The primary focus of this special issue of Young Children is teachers’ decision making and actions within the social and cultural context of developmentally appropriate practice—particularly as it pertains to Black children. “Addressing the African American Achievement Gap: Three Leading Educators Issue a Call to Action,” by Barbara T. Bowman, James P. Comer, and David J. Johns, sets the framework for this issue. The authors examine cultural transmission in the face of discrimination, poverty, and toxic stress. Then they contextualize cultural transmission from the perspective of schooling and consider the preparation educators need to surmount these challenges.
The articles that follow expand on many of the issues raised by Bowman, Comer, and Johns. Tyrone C. Howard, in “Capitalizing on Culture: Engaging Young Learners in Diverse Classrooms,” offers evidence of the specific strengths—the cultural capital—that young children bring to the educational setting. Such capital is a critical aspect of scaffolding children’s learning, contributing significantly to children’s persistence, motivation to learn, and resilience. Howard provides a framework for thinking about how to incorporate the knowledge and strengths children bring with them. In “A Reason for Hope: Building Teachers’ Cultural Capital,” Maurice Sykes expands on Howard’s article by recalling a teacher preparation program in the 1960s that taught him to become deeply involved in the community in which he was teaching—and to build on its strengths.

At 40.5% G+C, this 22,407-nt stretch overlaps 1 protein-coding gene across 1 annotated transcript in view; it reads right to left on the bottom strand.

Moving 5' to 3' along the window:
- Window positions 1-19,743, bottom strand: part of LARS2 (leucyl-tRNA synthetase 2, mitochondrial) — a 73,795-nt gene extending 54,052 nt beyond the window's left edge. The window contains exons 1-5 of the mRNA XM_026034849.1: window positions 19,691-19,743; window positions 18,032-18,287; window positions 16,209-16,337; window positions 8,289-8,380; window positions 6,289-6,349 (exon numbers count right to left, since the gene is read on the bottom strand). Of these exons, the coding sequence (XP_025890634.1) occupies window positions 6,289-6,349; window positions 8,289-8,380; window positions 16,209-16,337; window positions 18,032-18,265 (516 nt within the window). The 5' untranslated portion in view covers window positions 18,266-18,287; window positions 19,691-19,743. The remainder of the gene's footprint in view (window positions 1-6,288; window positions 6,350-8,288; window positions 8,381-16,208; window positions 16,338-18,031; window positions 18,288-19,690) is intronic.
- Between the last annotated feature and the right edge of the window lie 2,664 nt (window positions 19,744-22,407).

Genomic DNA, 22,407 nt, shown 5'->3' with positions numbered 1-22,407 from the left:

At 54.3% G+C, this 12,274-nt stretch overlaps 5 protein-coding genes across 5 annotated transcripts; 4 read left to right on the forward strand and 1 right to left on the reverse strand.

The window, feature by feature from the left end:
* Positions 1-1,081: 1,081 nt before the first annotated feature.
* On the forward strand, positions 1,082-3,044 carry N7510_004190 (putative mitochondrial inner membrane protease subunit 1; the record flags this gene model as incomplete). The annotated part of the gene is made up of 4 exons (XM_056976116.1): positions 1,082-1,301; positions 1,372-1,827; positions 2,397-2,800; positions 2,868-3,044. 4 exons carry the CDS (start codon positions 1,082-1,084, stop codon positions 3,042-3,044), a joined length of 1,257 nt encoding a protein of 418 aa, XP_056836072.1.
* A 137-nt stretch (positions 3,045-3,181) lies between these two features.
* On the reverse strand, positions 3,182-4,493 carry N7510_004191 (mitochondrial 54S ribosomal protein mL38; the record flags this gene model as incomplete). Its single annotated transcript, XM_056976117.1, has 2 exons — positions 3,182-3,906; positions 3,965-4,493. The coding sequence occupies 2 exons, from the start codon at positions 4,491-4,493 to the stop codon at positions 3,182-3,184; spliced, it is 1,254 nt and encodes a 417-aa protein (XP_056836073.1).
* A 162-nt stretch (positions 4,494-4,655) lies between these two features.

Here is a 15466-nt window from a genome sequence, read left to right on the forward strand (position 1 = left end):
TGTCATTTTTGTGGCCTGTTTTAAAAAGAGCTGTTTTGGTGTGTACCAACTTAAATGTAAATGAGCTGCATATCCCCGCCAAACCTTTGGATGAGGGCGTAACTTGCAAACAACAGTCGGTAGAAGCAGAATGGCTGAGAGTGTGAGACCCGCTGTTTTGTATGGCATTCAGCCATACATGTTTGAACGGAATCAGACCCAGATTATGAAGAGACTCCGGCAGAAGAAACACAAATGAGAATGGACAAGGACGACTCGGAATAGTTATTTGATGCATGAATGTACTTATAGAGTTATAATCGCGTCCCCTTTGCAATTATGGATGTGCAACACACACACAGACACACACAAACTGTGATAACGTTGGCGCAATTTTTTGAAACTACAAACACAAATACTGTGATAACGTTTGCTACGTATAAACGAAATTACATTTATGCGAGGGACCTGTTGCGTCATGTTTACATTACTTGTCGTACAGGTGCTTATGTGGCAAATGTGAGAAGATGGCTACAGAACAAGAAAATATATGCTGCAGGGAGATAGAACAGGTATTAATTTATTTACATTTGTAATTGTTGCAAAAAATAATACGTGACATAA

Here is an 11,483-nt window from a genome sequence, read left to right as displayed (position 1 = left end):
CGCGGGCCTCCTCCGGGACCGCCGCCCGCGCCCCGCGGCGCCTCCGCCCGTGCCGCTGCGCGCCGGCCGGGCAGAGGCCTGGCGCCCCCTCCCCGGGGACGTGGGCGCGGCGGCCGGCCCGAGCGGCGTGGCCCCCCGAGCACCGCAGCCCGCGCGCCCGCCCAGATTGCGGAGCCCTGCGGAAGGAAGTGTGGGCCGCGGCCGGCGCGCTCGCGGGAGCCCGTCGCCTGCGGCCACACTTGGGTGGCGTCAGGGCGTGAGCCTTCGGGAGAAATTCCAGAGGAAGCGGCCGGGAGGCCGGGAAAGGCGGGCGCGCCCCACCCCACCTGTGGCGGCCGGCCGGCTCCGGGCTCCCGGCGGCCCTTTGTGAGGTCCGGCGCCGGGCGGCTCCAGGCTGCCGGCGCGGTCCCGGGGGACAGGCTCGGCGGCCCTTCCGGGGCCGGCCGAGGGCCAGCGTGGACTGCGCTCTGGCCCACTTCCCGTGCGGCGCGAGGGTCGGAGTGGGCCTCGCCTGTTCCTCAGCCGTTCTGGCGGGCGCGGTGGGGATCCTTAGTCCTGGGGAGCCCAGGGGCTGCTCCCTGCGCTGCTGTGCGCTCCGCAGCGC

In “Becoming Upended: Teaching and Learning about Race and Racism with Young Children and Their Families,” Kirsten Cole and Diandra Verwayne explore thoughts and feelings that adults may bring from their childhoods (often without reflection) and how they influence teaching and parenting. To act on their good intentions, teachers need to plan thoughtfully and engage parents early so that the adults in young children’s lives can support each other when potentially uncomfortable, socially loaded topics are part of the curriculum.
The achievement gap takes hold at birth, persists throughout development, and has lifelong negative consequences—unless it is addressed early.
Danielle B. Davis and Dale C. Farran unravel how preschool-age African American boys are left behind in mathematics, a crucial content area. Their article, “Positive Early Math Experiences for African American Boys: Nurturing the Next Generation of STEM Majors,” is an excellent application of the tenets of developmentally appropriate practice, requiring teachers to be fluent in child development, mathematical learning progressions, and the cultural context of individual children. Davis and Farran include specific suggestions for fostering positive math outcomes.
Elijah, age 4, is fascinated by superheroes. He drew two, the first flying over buildings and the second after he saw the Black Panther movie, which was full of powerful people who look like him.
Finally, “Engaging and Enriching: The Key to Developmentally Appropriate Academic Rigor,” by Shannon Riley-Ayers and Alexandra Figueras-Daniel, broadens the achievement gap lens of this special issue by examining the use of meaningful, contextually rich language with kindergartners who are learning a second language. The authors share the journey of a small group of teachers as they grow to see the value of allowing more time for child-directed approaches to learning.
The achievement gap is indeed persistent. Yet each of the articles in this special issue offers us a fresh start—an opportunity to bring renewed energy to ensuring that all children reach their full potential.